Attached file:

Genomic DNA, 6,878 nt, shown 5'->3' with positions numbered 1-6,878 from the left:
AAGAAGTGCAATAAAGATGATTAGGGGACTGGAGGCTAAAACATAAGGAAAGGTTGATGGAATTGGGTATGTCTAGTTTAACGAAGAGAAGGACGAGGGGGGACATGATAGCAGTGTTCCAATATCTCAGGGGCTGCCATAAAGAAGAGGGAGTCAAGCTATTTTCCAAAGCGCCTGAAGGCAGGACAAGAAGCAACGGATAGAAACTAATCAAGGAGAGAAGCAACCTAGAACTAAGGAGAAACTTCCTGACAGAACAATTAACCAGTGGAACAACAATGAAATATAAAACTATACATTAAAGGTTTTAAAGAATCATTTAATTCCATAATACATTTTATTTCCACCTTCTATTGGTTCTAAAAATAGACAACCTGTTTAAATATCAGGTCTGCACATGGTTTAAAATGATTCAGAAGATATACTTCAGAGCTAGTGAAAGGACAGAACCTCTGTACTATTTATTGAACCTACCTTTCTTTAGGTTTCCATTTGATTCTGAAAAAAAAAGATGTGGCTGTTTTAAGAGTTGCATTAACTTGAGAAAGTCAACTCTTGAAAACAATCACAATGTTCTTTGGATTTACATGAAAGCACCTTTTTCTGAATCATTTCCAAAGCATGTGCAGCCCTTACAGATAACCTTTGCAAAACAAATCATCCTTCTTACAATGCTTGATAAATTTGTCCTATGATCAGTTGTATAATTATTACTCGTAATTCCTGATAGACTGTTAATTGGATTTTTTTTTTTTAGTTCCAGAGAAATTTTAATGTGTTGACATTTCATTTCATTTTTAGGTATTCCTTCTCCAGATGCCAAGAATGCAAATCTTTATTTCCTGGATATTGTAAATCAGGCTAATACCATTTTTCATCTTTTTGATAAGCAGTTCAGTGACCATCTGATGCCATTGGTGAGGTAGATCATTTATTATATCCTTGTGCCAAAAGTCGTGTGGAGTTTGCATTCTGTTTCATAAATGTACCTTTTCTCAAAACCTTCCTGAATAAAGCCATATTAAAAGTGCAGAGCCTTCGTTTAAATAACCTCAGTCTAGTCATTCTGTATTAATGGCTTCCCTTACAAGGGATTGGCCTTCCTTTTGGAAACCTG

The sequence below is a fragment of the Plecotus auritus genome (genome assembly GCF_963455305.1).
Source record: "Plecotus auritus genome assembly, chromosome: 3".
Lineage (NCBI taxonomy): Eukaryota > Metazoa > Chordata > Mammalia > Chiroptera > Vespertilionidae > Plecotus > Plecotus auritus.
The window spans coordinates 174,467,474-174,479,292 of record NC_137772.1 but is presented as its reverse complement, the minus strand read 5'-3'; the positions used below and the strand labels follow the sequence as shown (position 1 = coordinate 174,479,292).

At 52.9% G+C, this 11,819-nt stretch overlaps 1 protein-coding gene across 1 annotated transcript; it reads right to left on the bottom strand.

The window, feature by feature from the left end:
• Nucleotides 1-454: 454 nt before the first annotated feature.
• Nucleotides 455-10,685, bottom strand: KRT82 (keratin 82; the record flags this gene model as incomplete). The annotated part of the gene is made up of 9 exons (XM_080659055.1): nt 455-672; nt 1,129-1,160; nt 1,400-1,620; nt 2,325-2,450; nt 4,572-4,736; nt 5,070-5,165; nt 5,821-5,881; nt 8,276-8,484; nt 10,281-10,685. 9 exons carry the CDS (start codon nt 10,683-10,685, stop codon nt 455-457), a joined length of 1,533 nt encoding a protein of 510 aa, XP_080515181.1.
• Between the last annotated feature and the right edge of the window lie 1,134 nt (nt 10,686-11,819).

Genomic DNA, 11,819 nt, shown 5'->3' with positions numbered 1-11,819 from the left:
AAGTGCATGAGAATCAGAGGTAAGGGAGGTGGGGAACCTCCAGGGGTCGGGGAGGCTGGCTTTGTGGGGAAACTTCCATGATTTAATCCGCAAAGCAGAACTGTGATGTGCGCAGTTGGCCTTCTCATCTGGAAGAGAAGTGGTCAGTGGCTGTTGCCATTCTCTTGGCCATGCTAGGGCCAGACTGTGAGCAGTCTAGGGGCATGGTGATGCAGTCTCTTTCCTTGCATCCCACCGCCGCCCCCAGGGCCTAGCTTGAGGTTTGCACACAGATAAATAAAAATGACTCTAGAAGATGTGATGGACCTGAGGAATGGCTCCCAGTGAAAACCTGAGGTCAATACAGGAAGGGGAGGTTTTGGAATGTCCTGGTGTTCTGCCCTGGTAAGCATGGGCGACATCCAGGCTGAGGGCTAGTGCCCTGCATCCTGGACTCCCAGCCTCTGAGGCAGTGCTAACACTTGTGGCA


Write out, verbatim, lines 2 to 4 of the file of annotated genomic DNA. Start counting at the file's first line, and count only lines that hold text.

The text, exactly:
AAGAAGTGCAATAAAGATGATTAGGGGACTGGAGGCTAAAACATAAGGAAAGGTTGATGGAATTGGGTATGTCTAGTTTAACGAAGAGAAGGACGAGGGGGGACATGATAGCAGTGTTCCAATATCTCAGGGGCTGCCATAAAGAAGAGGGAGTCAAGCTATTTTCCAAAGCGCCTGAAGGCAGGACAAGAAGCAACGGATAGAAACTAATCAAGGAGAGAAGCAACCTAGAACTAAGGAGAAACTTCCTGACAGAACAATTAACCAGTGGAACAACAATGAAATATAAAACTATACATTAAAGGTTTTAAAGAATCATTTAATTCCATAATACATTTTATTTCCACCTTCTATTGGTTCTAAAAATAGACAACCTGTTTAAATATCAGGTCTGCACATGGTTTAAAATGATTCAGAAGATATACTTCAGAGCTAGTGAAAGGACAGAACCTCTGTACTATTTATTGAACCTACCTTTCTTTAGGTTTCCATTTGATTCTGAAAAAAAAAGATGTGGCTGTTTTAAGAGTTGCATTAACTTGAGAAAGTCAACTCTTGAAAACAATCACAATGTTCTTTGGATTTACATGAAAGCACCTTTTTCTGAATCATTTCCAAAGCATGTGCAGCCCTTACAGATAACCTTTGCAAAACAAATCATCCTTCTTACAATGCTTGATAAATTTGTCCTATGATCAGTTGTATAATTATTACTCGTAATTCCTGATAGACTGTTAATTGGATTTTTTTTTTTTAGTTCCAGAGAAATTTTAATGTGTTGACATTTCATTTCATTTTTAGGTATTCCTTCTCCAGATGCCAAGAATGCAAATCTTTATTTCCTGGATATTGTAAATCAGGCTAATACCATTTTTCATCTTTTTGATAAGCAGTTCAGTGACCATCTGATGCCATTGGTGAGGTAGATCATTTATTATATCCTTGTGCCAAAAGTCGTGTGGAGTTTGCATTCTGTTTCATAAATGTACCTTTTCTCAAAACCTTCCTGAATAAAGCCATATTAAAAGTGCAGAGCCTTCGTTTAAATAACCTCAGTCTAGTCATTCTGTATTAATGGCTTCCCTTACAAGGGATTGGCCTTCCTTTTGGAAACCTG

The sequence below is a fragment of the Plecotus auritus genome (genome assembly GCF_963455305.1).
Source record: "Plecotus auritus genome assembly, chromosome: 3".